The Mexican and the Fishman… A Proverb

Fishman Fluence Single Width

Fishman Fluence Single Width


It’s been a while since I have been so “chuffed” (if you’re not English, look it up!) with a guitar, and I haven’t been able to put this guitar down over the holidays! You may know the Strat – a Mexican Stratocaster that was re-fretted in stainless 6100 wire by Ronnie D. – and generously passed on to me as he continues to engage in Grissomesque PRS tones. I loved the Mojotone Steel Pole pickup assembly (with Blender pot) that Ronnie had in there, so I have left it intact for future use. Added was a gold anodized aluminum pickguard with the new FISHMAN FLUENCE SINGLE WIDTH pickups. I first heard these pickups when the wonderful Greg Koch did a clinic in our town (yes, Greg, you did make a splash in Barrie, Ontario!!!). GK pretty much uses these pickups exclusively, and there’s good reason. For one, they are completely silent – NO NOISE! Another fab thing is that they have a pull pot that changes the pickup voicing – not just superficially – but by accessing a different wind in the coils. You get a very natural Strat tone, and then a beefier, more mid-rangey tone when you pull the bottom tone pot. The magnets are “normal” Alnico IV, but the coils are printed on multi-layered circuit boards that give a very consistent result from pickup to pickup, as well as many tonal possibilities. I found that wiring these pickups was pretty easy when I allowed lots of time and followed the YouTube video step-by-step. I wired the Tone controls with one on the neck pickup and one on the bridge pickup – as I always do. I also employed the 250 hour battery backplate that you charge with your computer (or into the wall) … these pickups are “active” – although you’d never know it!

Da Battery Pack

Da Battery Pack


So how do these pickups sound? Well, I compared this guitar to the “gold standard” – my 64/65 Troiano Stratocaster. Tonally, I found the “Mexican” to be very much in the same park – and that’s saying a lot! The pull pot to fatten up the pickup tone added even more color. I’d have to say that the Fluence pickups hang very well with the vintage Strat. The Fluence bridge pickup has a tad more highs, but this can be useful… and that’s why I have moved the tone control to the bridge pickup from the middle pickup. The straight Voice 1 sound is VERY vintage, very “Stratty”, and the notch positions just sing a little more than with conventional pickups. I almost tend to forget the added bonus that these pickups are dead quiet. So here we have a rainbow of wonderful Stratocaster tones, all with no noise, it’s just a revelation! Through my Friedman Smallbox 50, it’s devastating!!!

I really don’t see myself moving off these great pickups… really! The Fluence pickups come in several flavours – including a 2 voice PAF that I think sounds amazing – as well as a Tele set that was developed with the input of the Gristle King himself (no, I don’t sell these pickups or work for the company!!!). I bought my set at a “show special price”, but they are very reasonably priced anyway. They come with pots, extra color coded wires, etc. The Battery Pack – which I really recommend over 9V battery operation – just for convenience – can be purchased separately.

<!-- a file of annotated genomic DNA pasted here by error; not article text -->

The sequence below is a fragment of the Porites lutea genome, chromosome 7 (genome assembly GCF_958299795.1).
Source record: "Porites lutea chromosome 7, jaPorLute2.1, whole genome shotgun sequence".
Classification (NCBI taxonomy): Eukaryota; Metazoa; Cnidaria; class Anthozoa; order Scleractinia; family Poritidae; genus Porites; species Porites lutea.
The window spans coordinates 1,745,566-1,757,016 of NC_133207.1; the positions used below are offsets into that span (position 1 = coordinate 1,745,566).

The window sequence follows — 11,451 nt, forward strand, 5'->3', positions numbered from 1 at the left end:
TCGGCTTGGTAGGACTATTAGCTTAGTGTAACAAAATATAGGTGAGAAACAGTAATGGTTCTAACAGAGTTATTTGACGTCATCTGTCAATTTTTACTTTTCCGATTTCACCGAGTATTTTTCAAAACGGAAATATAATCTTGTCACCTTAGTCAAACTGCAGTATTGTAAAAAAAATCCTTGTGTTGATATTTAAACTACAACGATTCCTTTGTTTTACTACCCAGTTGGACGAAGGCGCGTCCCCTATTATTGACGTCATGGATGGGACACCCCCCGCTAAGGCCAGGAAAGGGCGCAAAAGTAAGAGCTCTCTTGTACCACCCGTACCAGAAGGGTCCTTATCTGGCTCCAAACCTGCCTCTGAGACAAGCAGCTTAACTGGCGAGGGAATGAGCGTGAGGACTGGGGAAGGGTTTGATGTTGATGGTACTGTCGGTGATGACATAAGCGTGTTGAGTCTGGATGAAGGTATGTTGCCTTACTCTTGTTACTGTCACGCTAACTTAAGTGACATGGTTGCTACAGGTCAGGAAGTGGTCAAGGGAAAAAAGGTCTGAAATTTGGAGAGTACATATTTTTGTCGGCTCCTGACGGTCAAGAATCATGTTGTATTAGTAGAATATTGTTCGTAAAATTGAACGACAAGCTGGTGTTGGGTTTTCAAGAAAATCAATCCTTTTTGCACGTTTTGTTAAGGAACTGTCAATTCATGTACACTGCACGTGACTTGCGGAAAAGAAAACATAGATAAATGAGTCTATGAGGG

Twang on!!!

The "Offender"... Mex Fluence Stratocaster

The “Offender”… Mex Fluence Stratocaster


Have You Heard The “Gristle King”?

There are some guitar players who just inspire one to pick up the guitar and play… and then there are the kind who make one say: “why do I even bother?”. Jeeze, I don’t want to sound negative, but Greg Koch is one of the second kind… he’s just a “savant” – and he is not only a technical master, he plays with humour, and musicality! Greg Koch is “on the radar” alot these days – perhaps because, other than being a “Fender Official Clinician”, he’s just done a whole whack of on-line guitar demo videos for Wildwood Guitars… and a bunch of shows with Joe Bonamassa. You just have to watch this youtube video… the Led Zeppelin stuff is hilarious. Mercy! The sounds Mr. Koch gets out of his Fender Telecaster! (he unabashedly refers to himself as “Greg Cock” – rather than taking  the easy way out and pronouncing it like it’s spelled… “Koch”). Just check this out…

Oh my!!! Steve Vai hailed Koch as a genius… I love that Tele tone! Really edgey and nasty. Certainly not “thin” – a potential pitfall for those of us who fancy the first production solid body. When Koch spanks the plank you get the feeling that there’s nothing he can’t do – and on a Tele too!!! What’s with that? If you’ve never thought about a “B Bender”, Koch might inspire you to go in that direction. Recently, I’ve been spending at least a 1/2 hour to an hour every day just working on my banjo rolls – pick and 2 fingers – with the logic that, while perhaps not immediately applicable to my playing, it can’t hurt. It will certainly increase the facility of my right hand – even while playing Albert King licks. I think Greg Koch is a testament to that theory. He’s got a bitchin’ right hand roll that he seems to have incorporated heavily into much of what he plays.

I encourage you to check out Greg Koch futher. I find him to be such a musical player – even though he has a ton of technique. Oh ya… I love what Greg Koch says about Eric Clapton… and I am paraphrasing here: “even if Clapton hasn’t learned a new lick since 1979, his foundation as a player is so musical – look at the Beano album and Cream and the Dominoes – that he can still play a few notes and it’s better than someone who can play 32nd notes with precision…”. Given what Koch is capable of, I have to respect his opinion as an educated opinion with alot of weight.